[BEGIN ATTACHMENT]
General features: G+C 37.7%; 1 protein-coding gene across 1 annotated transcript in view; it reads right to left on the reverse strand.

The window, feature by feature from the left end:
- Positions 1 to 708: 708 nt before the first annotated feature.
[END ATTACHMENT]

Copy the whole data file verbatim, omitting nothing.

General features: G+C 37.7%; 1 protein-coding gene across 1 annotated transcript in view; it reads right to left on the reverse strand.

The window, feature by feature from the left end:
- Positions 1 to 708: 708 nt before the first annotated feature.